He took little money with him on his travels, $15 on one trip, and returned to New York by steamer with entry and exit visas from the countries, he had visited, all innocently mispronounced “Gualamala, Hungduras, Niggeragua, Venzuela.”
He traveled to the Abbey of Our Lady of Gethsemane twice. Thomas Merton called him “a fool of God” It did indeed seem that he was protected, that God protects “fools, children and drunks.”
Please do not misunderstand. I am not mocking the man in telling this story. I tell it because it seems appropriate to a recapitulation of 10 years in the Catholic Peace Fellowship. If we have sometimes been fools, what we have done we have tried to do for Christ’s sake, and we have surely enjoyed some protection.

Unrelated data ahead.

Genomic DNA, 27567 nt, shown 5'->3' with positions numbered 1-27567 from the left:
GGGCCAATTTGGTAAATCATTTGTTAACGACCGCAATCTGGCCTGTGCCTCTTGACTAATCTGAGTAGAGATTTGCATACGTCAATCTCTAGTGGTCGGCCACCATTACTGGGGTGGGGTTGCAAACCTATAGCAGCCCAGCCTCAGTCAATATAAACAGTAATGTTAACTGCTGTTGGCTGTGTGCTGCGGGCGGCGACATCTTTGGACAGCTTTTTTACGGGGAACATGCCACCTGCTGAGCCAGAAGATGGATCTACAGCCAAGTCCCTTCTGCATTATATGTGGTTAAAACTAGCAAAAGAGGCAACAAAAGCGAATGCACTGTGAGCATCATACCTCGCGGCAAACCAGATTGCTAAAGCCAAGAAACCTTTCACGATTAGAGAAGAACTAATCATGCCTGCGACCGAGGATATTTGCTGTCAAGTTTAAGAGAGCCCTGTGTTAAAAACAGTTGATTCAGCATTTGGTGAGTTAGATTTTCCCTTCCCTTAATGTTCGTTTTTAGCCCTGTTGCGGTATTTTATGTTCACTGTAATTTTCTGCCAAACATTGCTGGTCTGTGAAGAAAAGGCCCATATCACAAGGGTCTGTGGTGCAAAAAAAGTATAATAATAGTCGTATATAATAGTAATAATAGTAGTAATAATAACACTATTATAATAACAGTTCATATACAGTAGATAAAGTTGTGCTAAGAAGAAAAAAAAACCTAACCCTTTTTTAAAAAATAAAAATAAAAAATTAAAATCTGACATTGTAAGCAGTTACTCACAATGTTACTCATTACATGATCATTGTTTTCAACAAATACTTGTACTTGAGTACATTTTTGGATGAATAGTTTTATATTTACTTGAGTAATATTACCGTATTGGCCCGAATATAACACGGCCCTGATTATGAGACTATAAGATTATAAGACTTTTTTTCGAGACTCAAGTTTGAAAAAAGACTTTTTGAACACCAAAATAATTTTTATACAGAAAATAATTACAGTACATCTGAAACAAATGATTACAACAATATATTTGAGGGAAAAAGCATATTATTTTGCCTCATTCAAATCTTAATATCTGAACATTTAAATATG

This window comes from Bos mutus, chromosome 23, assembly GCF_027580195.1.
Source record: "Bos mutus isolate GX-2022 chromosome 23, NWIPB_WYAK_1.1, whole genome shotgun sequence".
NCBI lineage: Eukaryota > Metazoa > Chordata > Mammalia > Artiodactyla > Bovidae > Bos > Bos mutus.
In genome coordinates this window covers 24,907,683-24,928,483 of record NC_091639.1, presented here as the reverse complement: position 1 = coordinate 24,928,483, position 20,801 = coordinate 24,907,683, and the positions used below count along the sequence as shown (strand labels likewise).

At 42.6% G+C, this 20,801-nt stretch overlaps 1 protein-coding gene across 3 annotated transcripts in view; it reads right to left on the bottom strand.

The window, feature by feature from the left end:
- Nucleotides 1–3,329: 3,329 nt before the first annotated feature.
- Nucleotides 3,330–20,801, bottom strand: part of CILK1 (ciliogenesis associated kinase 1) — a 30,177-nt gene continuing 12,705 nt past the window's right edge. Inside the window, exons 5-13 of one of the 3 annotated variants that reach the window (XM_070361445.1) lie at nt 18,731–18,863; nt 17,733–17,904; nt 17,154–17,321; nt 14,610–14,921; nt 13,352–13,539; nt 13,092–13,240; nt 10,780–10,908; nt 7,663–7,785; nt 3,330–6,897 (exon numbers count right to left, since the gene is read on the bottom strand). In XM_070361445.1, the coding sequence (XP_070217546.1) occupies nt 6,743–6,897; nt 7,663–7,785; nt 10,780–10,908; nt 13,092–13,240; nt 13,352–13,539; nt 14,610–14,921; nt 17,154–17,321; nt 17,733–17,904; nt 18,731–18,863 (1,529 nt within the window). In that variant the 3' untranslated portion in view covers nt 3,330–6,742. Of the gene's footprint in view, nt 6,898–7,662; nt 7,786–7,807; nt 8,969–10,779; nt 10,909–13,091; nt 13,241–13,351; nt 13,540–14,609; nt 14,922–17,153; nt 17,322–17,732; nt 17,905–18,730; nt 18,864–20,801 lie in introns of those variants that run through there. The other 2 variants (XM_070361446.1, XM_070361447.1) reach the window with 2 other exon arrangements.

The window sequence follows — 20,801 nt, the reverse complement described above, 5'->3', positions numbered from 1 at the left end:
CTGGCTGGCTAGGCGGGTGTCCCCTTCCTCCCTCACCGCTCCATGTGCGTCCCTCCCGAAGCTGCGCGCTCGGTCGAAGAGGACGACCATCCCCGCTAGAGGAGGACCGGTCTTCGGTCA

Until the 1940s Catholics in the U.S. made little significant contribution to the peace or pacifist movements. Even after World War II, Korea, and well into Vietnam war, well after the publication of Pacem in Terris in April 1964, the assumption persisted that Catholic pacifists were in fact material heretics. Conscientious objectors were given short shrift, rejected by seminaries, expelled from monasteries. Before Pope John’s encyclical began to take effect, at no level of the church was there any coherent support for the idea of pacifism or conscientious objection. No support, that is, outside of the Catholic Worker, then considered “on the (lunatic) fringe.”